ImagePrint software is by far one of the best investments I made into my printing workflow. I have been using it since the dawn of time it seems, and it consistently delivers outstanding prints the first time. The color profiles provided with the software are the best I have ever used and are even better than the ones I used to make. There is no hassle. 

This is what five pages look like before printing
This is what five pages look like before printing

In ImagePrint I open the folder with the images for this project and I am presented a set of thumbnails. I set my paper size and also what paper it is. It presumes with this size paper that I will use the standard rear (auto feed). I load ten sheets of paper into the feeder. I like to print around ten at a time, inspect, and then print the next batch.  

Next, I am presented with a “what you see is what you get” layout for each piece of paper. I drag a thumbnail of the file to the sheet of paper in the software (see above). It will present itself and a very large run o the layout image. Using the size box, I now type in the dimensions of the image on the paper. With a 4″x6″ sheet of paper, I want to center the image with a white border around the image. So I set the long edge dimension to 5 inches and then hit the center button.  The image is then reduced in size and centered on the piece of paper. I do the same thing for the other nine images. It’s really so simple, it’s hard to believe.  

This is the printer set up in Imageprint. It shows the selected printer and paper size that is selected. It also shows that the paper will feed the printer automatically from the sheet feeder slot on the printer.
This is the printer set up in Imageprint. It shows the selected printer and paper size that is selected. It also shows that the paper will feed the printer automatically from the sheet feeder slot on the printer.

 

This screen shows paper manufacturer and the paper being used as well as what inkset will be used.
This screen shows paper manufacturer and the paper being used as well as what inkset will be used.
This shows the print properties for each page. It shows the X,Y position of where printing will start and well as the image are size.
This shows the print properties for each page. It shows the X,Y position of where printing will start and well as the image are size.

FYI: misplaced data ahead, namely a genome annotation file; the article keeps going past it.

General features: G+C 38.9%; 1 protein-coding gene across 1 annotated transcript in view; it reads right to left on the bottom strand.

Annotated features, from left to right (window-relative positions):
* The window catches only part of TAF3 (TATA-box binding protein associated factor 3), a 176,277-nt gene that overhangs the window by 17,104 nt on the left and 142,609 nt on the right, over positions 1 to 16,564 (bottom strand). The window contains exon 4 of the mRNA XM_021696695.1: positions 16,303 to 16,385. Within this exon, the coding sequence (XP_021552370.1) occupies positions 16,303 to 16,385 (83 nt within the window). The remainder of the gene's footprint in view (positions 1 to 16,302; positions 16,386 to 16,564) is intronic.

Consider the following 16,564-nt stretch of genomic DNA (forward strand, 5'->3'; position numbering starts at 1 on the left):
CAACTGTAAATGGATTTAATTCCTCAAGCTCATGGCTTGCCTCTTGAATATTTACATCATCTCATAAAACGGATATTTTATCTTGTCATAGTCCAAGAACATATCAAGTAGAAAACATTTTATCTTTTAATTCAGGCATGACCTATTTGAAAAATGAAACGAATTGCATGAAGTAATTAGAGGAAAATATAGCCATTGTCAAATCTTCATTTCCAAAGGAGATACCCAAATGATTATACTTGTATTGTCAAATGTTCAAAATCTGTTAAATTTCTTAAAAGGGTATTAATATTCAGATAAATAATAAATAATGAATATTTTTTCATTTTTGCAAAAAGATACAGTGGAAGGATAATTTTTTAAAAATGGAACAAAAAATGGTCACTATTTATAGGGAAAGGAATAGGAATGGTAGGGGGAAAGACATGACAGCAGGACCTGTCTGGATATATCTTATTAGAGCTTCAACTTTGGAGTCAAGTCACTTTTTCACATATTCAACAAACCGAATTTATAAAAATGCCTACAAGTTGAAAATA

Once all the images are laid out on the pages, I do a final check for paper type and profile for that paper. ImagePrint even lets you select a profile based on the lighting the print will be viewed in, like fluorescent or tungsten. I normally just use daylight unless I know the images will be viewed under different lighting conditions.

Once everything looks good, I hit the print button and can walk away. ImagePrint now transfers these files to the ImagePrint spooler and you can monitor the progress of the print job in the spooler application.  

The Print Spooler screen. This keeps track of all jobs printed for each printer and allows to select one and do a reprint with having to go through thw whole layout thing again. Quite a time saver.
The Print Spooler screen. This keeps track of all jobs printed for each printer and allows to select one and do a reprint without having to go through the whole layout thing again. Quite a time saver.

The cool thing about the spooler is it keeps jobs in a database, so if I want to reprint any of these again, they are already scaled and ready to go. I just need to select a file in the spooler and print again.  

After I have the 30 images made, all I need to do is sort them in the order I want them to be seen, and put them into the tin. To finish things off, I label the tins. Back in the day I always enjoyed the Dymo Label maker, so I label the tins using Dymo labels.

Wrapping It Up

These tins make great keepsakes for trips and events in your life. They also make exceptional gifts for the holidays or as products that can be sold. Remember, you don’t always need big prints. 

The paper as it sits in the printer feed tray
The paper as it sits in the printer feed tray

For this portfolio case, I used ImagePrint software and a Canon Pro1000 printer. I have also made dozens of these using my Epson P900 and ET-8550. In those cases, just because it is so easy, I use Epson Print Layout. I’ll be covering this in a future article as well as a deep dive into the EPL apps for iPhone, iPad and your desktop computer.

I just love where photography is headed. We have never had such capable cameras or as many kinds of cameras we can choose from. It’s easy to share images using social media, and more than anything else, it is easy to print images.

A print that has just been printed.
A print that has just been printed.

There are some other folio and image display ideas I’ll be covering in the near future. We will also be doing a video that is set to be shot in December on printing, as well as announcing our in-person fine art printing workshops that will take place in our new studio. It’s exciting times, and I am thrilled to be sharing my passion for photography and printing with you.

The Images Inside The Silo City Tin Box Portfolio

If the images seem slow to enlarge try clicking in the image frame area.  The images below were originally processed in Capture One as color images and converted to B&W using NIK Silver Effects for the Photoshop plugin.   I’ll cover another project like this, but using Epson Print Layout to print from.  Have fun doing your own sets.


Kevin Raber
November 2021
Kevin Raber
Indianapolis, IN

Photography is my passion and has been for 47 plus years. My career in photography has allowed me to travel the world, meet some of the most interesting people on the planet and see things I could never have dreamed of. My goal is to share the passion of pictures taking through photographs and teaching with as many people as I can hoping it brings them as much joy and happiness as it has me. I do this through photoPXL.com, this site as well as Rockhopper Workshops and other projects as well as teaching at my Gallery in Indianapolis.

Article Type: Reviews, Tutorials, Columns, MISC